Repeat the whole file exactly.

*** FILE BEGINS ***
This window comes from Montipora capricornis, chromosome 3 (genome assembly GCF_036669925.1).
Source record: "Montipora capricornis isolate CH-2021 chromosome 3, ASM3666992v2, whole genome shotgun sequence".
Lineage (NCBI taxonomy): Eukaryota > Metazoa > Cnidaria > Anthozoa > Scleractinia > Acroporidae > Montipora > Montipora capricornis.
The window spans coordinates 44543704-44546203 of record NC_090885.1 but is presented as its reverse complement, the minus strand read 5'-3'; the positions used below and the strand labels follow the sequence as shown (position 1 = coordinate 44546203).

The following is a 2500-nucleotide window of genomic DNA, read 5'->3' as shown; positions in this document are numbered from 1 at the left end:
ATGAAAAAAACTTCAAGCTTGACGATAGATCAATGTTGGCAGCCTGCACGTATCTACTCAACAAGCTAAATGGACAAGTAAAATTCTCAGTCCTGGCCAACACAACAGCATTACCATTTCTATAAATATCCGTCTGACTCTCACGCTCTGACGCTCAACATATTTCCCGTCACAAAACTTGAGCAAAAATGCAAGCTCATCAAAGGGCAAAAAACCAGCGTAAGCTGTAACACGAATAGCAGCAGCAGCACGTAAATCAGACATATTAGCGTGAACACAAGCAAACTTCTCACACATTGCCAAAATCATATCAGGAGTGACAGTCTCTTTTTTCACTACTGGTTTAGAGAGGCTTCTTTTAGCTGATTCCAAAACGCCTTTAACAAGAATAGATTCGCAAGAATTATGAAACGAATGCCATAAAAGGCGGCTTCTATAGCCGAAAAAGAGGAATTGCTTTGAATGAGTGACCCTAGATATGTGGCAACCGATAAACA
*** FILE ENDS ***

This window comes from Montipora capricornis, chromosome 3 (genome assembly GCF_036669925.1).
Source record: "Montipora capricornis isolate CH-2021 chromosome 3, ASM3666992v2, whole genome shotgun sequence".
Lineage (NCBI taxonomy): Eukaryota > Metazoa > Cnidaria > Anthozoa > Scleractinia > Acroporidae > Montipora > Montipora capricornis.
The window spans coordinates 44543704-44546203 of record NC_090885.1 but is presented as its reverse complement, the minus strand read 5'-3'; the positions used below and the strand labels follow the sequence as shown (position 1 = coordinate 44546203).

The following is a 2500-nucleotide window of genomic DNA, read 5'->3' as shown; positions in this document are numbered from 1 at the left end:
ATGAAAAAAACTTCAAGCTTGACGATAGATCAATGTTGGCAGCCTGCACGTATCTACTCAACAAGCTAAATGGACAAGTAAAATTCTCAGTCCTGGCCAACACAACAGCATTACCATTTCTATAAATATCCGTCTGACTCTCACGCTCTGACGCTCAACATATTTCCCGTCACAAAACTTGAGCAAAAATGCAAGCTCATCAAAGGGCAAAAAACCAGCGTAAGCTGTAACACGAATAGCAGCAGCAGCACGTAAATCAGACATATTAGCGTGAACACAAGCAAACTTCTCACACATTGCCAAAATCATATCAGGAGTGACAGTCTCTTTTTTCACTACTGGTTTAGAGAGGCTTCTTTTAGCTGATTCCAAAACGCCTTTAACAAGAATAGATTCGCAAGAATTATGAAACGAATGCCATAAAAGGCGGCTTCTATAGCCGAAAAAGAGGAATTGCTTTGAATGAGTGACCCTAGATATGTGGCAACCGATAAACA